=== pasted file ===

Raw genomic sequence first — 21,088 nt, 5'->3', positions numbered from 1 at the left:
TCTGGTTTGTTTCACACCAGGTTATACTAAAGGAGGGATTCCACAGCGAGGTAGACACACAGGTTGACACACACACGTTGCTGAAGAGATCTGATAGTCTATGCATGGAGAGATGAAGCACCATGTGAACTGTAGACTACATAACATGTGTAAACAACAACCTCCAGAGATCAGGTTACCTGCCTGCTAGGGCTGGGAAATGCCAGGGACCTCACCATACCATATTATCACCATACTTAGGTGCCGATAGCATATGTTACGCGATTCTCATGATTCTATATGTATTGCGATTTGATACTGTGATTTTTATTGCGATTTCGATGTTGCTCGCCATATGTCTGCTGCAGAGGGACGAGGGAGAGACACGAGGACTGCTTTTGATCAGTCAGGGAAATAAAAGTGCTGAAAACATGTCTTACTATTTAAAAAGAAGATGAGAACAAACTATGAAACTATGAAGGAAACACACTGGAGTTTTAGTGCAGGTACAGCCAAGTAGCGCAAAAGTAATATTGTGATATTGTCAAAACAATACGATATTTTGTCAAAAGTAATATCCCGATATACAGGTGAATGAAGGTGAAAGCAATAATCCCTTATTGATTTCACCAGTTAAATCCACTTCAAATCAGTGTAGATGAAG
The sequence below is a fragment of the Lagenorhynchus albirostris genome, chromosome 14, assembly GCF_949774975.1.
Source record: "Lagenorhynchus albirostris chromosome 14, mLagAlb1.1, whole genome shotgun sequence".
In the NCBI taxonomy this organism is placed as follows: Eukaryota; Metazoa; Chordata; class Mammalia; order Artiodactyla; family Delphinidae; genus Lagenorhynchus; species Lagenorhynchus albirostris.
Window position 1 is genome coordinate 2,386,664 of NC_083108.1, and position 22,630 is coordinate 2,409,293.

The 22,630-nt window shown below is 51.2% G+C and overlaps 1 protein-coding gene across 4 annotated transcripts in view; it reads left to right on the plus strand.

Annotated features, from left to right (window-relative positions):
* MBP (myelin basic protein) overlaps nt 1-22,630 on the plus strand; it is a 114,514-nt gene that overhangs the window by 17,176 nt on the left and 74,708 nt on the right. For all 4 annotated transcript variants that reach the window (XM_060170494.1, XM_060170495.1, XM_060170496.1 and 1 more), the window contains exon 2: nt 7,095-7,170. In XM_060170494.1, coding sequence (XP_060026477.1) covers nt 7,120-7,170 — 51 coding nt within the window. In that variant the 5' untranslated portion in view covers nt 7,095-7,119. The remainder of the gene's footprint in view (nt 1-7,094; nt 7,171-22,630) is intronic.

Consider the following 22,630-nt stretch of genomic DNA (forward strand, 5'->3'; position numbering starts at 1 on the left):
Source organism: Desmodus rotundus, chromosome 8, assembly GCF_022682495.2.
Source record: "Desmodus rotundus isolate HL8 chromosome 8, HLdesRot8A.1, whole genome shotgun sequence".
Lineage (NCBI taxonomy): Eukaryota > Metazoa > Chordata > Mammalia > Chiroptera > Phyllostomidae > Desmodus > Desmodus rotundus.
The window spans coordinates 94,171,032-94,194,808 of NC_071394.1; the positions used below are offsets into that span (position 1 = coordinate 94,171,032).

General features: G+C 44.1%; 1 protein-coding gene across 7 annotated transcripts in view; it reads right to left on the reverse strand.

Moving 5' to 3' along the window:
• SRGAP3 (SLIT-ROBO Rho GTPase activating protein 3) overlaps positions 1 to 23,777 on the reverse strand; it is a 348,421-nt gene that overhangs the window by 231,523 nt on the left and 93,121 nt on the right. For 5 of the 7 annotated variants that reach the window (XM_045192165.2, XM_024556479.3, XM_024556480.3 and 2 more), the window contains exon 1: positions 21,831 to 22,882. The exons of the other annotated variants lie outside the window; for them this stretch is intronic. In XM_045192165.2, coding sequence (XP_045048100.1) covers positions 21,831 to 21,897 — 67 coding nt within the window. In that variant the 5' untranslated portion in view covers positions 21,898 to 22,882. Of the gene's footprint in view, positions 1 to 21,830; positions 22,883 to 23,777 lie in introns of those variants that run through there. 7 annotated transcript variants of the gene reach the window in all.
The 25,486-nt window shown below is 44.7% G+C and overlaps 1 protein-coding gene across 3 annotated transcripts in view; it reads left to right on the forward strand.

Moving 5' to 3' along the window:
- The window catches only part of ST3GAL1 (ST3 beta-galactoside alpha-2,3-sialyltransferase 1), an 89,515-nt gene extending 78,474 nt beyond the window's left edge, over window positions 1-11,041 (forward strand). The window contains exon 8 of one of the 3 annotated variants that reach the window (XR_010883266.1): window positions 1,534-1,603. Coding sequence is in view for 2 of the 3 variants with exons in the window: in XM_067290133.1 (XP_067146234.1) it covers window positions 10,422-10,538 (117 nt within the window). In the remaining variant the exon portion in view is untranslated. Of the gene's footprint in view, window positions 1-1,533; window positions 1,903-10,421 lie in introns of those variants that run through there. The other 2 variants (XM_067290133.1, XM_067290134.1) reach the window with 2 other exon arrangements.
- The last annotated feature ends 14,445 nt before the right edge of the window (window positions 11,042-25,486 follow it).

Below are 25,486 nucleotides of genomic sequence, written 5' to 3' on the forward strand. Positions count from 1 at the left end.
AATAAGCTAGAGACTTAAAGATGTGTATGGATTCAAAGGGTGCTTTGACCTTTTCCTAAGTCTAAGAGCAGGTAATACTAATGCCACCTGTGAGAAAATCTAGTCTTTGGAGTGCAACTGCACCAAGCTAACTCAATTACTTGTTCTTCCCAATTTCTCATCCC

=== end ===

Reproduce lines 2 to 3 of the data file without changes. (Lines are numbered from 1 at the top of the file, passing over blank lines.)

TCTGGTTTGTTTCACACCAGGTTATACTAAAGGAGGGATTCCACAGCGAGGTAGACACACAGGTTGACACACACACGTTGCTGAAGAGATCTGATAGTCTATGCATGGAGAGATGAAGCACCATGTGAACTGTAGACTACATAACATGTGTAAACAACAACCTCCAGAGATCAGGTTACCTGCCTGCTAGGGCTGGGAAATGCCAGGGACCTCACCATACCATATTATCACCATACTTAGGTGCCGATAGCATATGTTACGCGATTCTCATGATTCTATATGTATTGCGATTTGATACTGTGATTTTTATTGCGATTTCGATGTTGCTCGCCATATGTCTGCTGCAGAGGGACGAGGGAGAGACACGAGGACTGCTTTTGATCAGTCAGGGAAATAAAAGTGCTGAAAACATGTCTTACTATTTAAAAAGAAGATGAGAACAAACTATGAAACTATGAAGGAAACACACTGGAGTTTTAGTGCAGGTACAGCCAAGTAGCGCAAAAGTAATATTGTGATATTGTCAAAACAATACGATATTTTGTCAAAAGTAATATCCCGATATACAGGTGAATGAAGGTGAAAGCAATAATCCCTTATTGATTTCACCAGTTAAATCCACTTCAAATCAGTGTAGATGAAG
The sequence below is a fragment of the Lagenorhynchus albirostris genome, chromosome 14, assembly GCF_949774975.1.